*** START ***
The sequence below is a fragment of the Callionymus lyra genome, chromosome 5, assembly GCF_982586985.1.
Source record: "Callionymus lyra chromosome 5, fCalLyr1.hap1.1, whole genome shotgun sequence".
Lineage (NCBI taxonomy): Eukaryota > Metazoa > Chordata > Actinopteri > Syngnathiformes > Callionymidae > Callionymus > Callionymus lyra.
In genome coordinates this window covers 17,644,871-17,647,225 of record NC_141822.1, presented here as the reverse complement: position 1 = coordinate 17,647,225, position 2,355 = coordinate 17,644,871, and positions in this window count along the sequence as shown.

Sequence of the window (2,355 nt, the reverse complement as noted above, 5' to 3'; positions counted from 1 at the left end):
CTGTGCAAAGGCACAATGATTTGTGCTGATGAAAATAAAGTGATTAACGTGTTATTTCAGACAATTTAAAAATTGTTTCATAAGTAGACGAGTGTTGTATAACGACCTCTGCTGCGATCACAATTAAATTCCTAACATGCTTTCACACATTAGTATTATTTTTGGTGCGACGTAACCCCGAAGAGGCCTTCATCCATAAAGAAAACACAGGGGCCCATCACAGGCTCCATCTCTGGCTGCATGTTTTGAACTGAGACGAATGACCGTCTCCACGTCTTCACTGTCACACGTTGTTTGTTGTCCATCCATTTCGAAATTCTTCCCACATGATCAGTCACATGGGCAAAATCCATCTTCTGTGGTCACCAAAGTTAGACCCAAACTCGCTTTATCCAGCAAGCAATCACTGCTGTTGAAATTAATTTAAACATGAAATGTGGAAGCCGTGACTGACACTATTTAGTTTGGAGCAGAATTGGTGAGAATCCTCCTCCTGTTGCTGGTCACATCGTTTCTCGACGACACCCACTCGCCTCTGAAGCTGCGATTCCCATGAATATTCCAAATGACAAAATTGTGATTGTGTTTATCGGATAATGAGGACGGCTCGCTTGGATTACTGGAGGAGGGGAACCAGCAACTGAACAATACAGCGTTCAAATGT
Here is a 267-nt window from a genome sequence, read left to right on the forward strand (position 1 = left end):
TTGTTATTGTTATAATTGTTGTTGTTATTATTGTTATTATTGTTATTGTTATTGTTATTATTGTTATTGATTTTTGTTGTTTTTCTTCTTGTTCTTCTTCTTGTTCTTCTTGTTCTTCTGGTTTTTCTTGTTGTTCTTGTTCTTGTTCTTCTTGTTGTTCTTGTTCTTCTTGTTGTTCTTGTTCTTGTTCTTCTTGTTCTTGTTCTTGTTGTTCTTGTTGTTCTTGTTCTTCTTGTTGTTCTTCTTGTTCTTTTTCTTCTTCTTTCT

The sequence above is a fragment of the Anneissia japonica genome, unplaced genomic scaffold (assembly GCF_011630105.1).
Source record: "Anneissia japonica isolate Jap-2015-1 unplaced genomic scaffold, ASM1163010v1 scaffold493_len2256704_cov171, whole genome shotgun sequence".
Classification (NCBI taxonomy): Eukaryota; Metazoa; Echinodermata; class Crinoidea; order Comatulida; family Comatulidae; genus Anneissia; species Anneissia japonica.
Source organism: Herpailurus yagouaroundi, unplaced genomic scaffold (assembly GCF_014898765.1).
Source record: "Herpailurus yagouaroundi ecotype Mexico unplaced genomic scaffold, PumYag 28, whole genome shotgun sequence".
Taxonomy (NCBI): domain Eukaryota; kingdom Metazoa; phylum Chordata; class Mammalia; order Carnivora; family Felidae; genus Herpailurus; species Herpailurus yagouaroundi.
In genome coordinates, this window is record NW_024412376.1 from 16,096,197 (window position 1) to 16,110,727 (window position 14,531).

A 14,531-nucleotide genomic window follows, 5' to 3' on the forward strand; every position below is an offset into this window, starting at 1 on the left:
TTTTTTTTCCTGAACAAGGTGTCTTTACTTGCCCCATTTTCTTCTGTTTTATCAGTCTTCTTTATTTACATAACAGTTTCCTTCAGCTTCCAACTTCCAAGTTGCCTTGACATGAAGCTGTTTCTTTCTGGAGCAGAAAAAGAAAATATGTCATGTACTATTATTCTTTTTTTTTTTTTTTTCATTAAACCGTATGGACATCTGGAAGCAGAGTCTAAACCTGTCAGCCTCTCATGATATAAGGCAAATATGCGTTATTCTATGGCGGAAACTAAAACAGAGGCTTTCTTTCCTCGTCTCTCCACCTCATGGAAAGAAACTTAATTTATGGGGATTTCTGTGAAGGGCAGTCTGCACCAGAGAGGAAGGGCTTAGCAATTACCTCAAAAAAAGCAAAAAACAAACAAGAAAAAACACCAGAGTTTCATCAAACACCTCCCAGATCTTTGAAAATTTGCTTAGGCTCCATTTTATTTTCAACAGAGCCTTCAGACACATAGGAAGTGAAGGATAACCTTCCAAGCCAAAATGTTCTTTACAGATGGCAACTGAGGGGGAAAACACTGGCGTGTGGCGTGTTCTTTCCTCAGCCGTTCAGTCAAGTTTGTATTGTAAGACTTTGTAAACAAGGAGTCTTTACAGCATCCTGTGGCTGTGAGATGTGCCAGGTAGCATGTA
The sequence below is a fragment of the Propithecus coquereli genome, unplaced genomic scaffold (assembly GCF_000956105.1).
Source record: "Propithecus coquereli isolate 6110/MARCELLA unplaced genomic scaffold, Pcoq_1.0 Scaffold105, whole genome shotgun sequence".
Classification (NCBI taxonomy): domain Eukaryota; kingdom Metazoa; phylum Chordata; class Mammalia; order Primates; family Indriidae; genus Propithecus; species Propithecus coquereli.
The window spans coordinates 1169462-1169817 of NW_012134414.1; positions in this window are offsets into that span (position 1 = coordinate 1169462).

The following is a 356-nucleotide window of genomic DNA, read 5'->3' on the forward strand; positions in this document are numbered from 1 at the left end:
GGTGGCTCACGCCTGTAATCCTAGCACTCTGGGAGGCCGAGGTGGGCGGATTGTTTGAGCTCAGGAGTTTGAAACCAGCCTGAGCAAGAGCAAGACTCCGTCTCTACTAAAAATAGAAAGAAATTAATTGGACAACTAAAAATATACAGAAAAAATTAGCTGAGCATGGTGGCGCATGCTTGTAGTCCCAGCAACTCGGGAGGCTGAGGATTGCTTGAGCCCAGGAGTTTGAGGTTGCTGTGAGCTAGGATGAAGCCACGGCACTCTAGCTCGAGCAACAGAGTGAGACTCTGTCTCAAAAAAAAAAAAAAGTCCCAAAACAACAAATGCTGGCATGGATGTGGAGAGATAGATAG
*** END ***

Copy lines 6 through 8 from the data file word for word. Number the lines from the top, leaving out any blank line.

CTGTGCAAAGGCACAATGATTTGTGCTGATGAAAATAAAGTGATTAACGTGTTATTTCAGACAATTTAAAAATTGTTTCATAAGTAGACGAGTGTTGTATAACGACCTCTGCTGCGATCACAATTAAATTCCTAACATGCTTTCACACATTAGTATTATTTTTGGTGCGACGTAACCCCGAAGAGGCCTTCATCCATAAAGAAAACACAGGGGCCCATCACAGGCTCCATCTCTGGCTGCATGTTTTGAACTGAGACGAATGACCGTCTCCACGTCTTCACTGTCACACGTTGTTTGTTGTCCATCCATTTCGAAATTCTTCCCACATGATCAGTCACATGGGCAAAATCCATCTTCTGTGGTCACCAAAGTTAGACCCAAACTCGCTTTATCCAGCAAGCAATCACTGCTGTTGAAATTAATTTAAACATGAAATGTGGAAGCCGTGACTGACACTATTTAGTTTGGAGCAGAATTGGTGAGAATCCTCCTCCTGTTGCTGGTCACATCGTTTCTCGACGACACCCACTCGCCTCTGAAGCTGCGATTCCCATGAATATTCCAAATGACAAAATTGTGATTGTGTTTATCGGATAATGAGGACGGCTCGCTTGGATTACTGGAGGAGGGGAACCAGCAACTGAACAATACAGCGTTCAAATGT
Here is a 267-nt window from a genome sequence, read left to right on the forward strand (position 1 = left end):
TTGTTATTGTTATAATTGTTGTTGTTATTATTGTTATTATTGTTATTGTTATTGTTATTATTGTTATTGATTTTTGTTGTTTTTCTTCTTGTTCTTCTTCTTGTTCTTCTTGTTCTTCTGGTTTTTCTTGTTGTTCTTGTTCTTGTTCTTCTTGTTGTTCTTGTTCTTCTTGTTGTTCTTGTTCTTGTTCTTCTTGTTCTTGTTCTTGTTGTTCTTGTTGTTCTTGTTCTTCTTGTTGTTCTTCTTGTTCTTTTTCTTCTTCTTTCT